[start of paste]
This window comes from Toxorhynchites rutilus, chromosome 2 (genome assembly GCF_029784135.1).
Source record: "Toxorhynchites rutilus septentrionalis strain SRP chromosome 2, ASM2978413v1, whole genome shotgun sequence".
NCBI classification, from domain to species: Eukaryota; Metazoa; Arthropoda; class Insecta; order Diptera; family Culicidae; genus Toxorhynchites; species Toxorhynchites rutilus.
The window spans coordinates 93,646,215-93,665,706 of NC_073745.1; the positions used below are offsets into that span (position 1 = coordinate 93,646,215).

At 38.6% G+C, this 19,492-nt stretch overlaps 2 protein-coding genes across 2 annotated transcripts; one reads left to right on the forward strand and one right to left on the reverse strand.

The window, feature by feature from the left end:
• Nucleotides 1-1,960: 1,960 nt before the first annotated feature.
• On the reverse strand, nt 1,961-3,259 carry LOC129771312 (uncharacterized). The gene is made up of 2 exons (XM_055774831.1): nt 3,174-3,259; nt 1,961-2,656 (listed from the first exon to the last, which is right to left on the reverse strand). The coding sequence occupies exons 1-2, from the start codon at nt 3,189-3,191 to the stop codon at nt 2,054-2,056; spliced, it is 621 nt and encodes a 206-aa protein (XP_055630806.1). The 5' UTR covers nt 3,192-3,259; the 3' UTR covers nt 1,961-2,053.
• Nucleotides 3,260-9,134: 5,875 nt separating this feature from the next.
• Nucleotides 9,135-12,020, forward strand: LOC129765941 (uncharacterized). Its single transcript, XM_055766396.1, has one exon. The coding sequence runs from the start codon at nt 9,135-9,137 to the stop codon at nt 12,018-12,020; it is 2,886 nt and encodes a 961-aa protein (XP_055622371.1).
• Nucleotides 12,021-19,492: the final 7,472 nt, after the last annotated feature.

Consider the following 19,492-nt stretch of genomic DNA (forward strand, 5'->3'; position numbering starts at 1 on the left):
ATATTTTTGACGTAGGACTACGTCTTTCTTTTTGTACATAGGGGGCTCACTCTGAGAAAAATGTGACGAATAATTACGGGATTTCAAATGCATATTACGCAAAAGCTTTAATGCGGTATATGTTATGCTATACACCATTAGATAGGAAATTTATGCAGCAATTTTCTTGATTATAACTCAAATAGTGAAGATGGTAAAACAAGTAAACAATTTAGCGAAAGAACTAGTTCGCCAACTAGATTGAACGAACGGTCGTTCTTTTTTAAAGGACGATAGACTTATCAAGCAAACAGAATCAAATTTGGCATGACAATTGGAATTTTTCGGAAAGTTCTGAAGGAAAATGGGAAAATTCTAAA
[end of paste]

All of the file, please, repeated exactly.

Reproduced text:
This window comes from Toxorhynchites rutilus, chromosome 2 (genome assembly GCF_029784135.1).
Source record: "Toxorhynchites rutilus septentrionalis strain SRP chromosome 2, ASM2978413v1, whole genome shotgun sequence".
NCBI classification, from domain to species: Eukaryota; Metazoa; Arthropoda; class Insecta; order Diptera; family Culicidae; genus Toxorhynchites; species Toxorhynchites rutilus.
The window spans coordinates 93,646,215-93,665,706 of NC_073745.1; the positions used below are offsets into that span (position 1 = coordinate 93,646,215).

At 38.6% G+C, this 19,492-nt stretch overlaps 2 protein-coding genes across 2 annotated transcripts; one reads left to right on the forward strand and one right to left on the reverse strand.

The window, feature by feature from the left end:
• Nucleotides 1-1,960: 1,960 nt before the first annotated feature.
• On the reverse strand, nt 1,961-3,259 carry LOC129771312 (uncharacterized). The gene is made up of 2 exons (XM_055774831.1): nt 3,174-3,259; nt 1,961-2,656 (listed from the first exon to the last, which is right to left on the reverse strand). The coding sequence occupies exons 1-2, from the start codon at nt 3,189-3,191 to the stop codon at nt 2,054-2,056; spliced, it is 621 nt and encodes a 206-aa protein (XP_055630806.1). The 5' UTR covers nt 3,192-3,259; the 3' UTR covers nt 1,961-2,053.
• Nucleotides 3,260-9,134: 5,875 nt separating this feature from the next.
• Nucleotides 9,135-12,020, forward strand: LOC129765941 (uncharacterized). Its single transcript, XM_055766396.1, has one exon. The coding sequence runs from the start codon at nt 9,135-9,137 to the stop codon at nt 12,018-12,020; it is 2,886 nt and encodes a 961-aa protein (XP_055622371.1).
• Nucleotides 12,021-19,492: the final 7,472 nt, after the last annotated feature.

Consider the following 19,492-nt stretch of genomic DNA (forward strand, 5'->3'; position numbering starts at 1 on the left):
ATATTTTTGACGTAGGACTACGTCTTTCTTTTTGTACATAGGGGGCTCACTCTGAGAAAAATGTGACGAATAATTACGGGATTTCAAATGCATATTACGCAAAAGCTTTAATGCGGTATATGTTATGCTATACACCATTAGATAGGAAATTTATGCAGCAATTTTCTTGATTATAACTCAAATAGTGAAGATGGTAAAACAAGTAAACAATTTAGCGAAAGAACTAGTTCGCCAACTAGATTGAACGAACGGTCGTTCTTTTTTAAAGGACGATAGACTTATCAAGCAAACAGAATCAAATTTGGCATGACAATTGGAATTTTTCGGAAAGTTCTGAAGGAAAATGGGAAAATTCTAAA